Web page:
Art Focus Lectures | Metal, Shapes, & Experience: Richard Serra's Sequence (2006) In Context
This spring, Richard Serra’s monumental sculpture Sequence (2006) returns to the Cantor Art Center. In conjunction with its Stanford reinstallation, this lecture locates the artist and his sculpture within an art historical context. We begin with Serra’s early artistic explorations so we can understand how he arrived at the iconic shaped-steel sculptures for which he is best known. By then comparing his work to that of his peers (past and present), we come to appreciate his innovations as well as canonical importance. Finally, closely examining specific works, including Sequence, we will see the paradox that is at the heart of Serra’s art: outwardly simple and seemingly straightforward, his works, in fact, prompt viewers to ponder universals that define the human experience.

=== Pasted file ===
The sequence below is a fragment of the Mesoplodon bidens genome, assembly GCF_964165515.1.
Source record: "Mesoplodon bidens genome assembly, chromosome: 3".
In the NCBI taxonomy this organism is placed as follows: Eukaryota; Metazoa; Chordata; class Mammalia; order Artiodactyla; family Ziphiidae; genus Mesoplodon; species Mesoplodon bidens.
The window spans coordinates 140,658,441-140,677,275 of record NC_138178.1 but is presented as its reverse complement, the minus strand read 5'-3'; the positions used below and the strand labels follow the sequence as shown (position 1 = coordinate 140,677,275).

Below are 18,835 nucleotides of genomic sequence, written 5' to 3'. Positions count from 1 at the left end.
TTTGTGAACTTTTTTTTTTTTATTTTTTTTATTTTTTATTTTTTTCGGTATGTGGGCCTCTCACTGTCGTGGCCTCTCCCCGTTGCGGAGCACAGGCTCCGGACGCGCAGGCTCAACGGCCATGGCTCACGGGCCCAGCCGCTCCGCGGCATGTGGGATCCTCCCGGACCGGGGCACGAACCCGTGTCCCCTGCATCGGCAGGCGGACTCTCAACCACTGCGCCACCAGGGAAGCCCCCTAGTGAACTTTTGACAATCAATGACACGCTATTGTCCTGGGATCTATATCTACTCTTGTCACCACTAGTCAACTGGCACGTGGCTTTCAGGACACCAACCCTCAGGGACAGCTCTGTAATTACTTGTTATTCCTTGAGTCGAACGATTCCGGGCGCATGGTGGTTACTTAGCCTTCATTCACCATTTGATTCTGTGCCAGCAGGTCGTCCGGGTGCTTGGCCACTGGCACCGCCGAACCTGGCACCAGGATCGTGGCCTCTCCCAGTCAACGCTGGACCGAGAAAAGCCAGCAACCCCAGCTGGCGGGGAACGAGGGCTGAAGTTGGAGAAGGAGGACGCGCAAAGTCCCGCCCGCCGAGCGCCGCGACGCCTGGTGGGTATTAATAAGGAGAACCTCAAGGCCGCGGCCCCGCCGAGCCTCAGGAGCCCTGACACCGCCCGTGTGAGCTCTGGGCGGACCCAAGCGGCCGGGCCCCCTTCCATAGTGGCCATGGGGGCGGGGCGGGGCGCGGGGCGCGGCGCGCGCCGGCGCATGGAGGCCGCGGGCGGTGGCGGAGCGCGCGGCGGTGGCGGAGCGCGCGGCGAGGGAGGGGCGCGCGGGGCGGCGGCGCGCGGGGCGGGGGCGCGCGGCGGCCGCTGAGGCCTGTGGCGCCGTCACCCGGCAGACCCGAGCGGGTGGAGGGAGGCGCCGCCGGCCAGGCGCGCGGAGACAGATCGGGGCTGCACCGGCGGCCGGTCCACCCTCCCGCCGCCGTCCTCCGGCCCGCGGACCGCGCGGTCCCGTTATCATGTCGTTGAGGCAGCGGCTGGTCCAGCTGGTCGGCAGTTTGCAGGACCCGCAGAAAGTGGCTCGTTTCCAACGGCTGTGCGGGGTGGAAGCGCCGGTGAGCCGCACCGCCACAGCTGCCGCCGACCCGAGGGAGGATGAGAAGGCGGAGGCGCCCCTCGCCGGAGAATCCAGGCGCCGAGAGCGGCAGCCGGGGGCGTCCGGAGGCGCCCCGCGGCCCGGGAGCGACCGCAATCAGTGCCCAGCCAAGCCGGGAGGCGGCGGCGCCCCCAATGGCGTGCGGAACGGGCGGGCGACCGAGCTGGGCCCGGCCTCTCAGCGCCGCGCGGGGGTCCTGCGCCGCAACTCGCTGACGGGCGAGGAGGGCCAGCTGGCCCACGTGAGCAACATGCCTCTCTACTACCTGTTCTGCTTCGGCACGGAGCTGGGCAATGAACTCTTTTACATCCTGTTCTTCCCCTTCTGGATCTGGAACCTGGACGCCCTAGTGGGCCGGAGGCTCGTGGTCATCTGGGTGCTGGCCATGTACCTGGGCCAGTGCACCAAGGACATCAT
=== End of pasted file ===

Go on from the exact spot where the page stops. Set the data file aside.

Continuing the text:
Kevin Muller is a specialist in the history of American art. He received his Ph.D. from the History of Art Department at the University of California, Berkeley, and has taught at U.C. Berkeley, the San Francisco Art Institute, and is currently the full-time art historian at the College of Marin. In addition to his academic background, Muller has acquired curatorial experience at the San Diego Museum of Contemporary Art and the J. Paul Getty Museum in Los Angeles.
Caption/license: Richard Serra, Sequence, 2006, by rocor (2014), licensed under a Creative Commons Attribution 2.0 Generic License
Pre-registration and Drop-in: $35 member | $40 non-member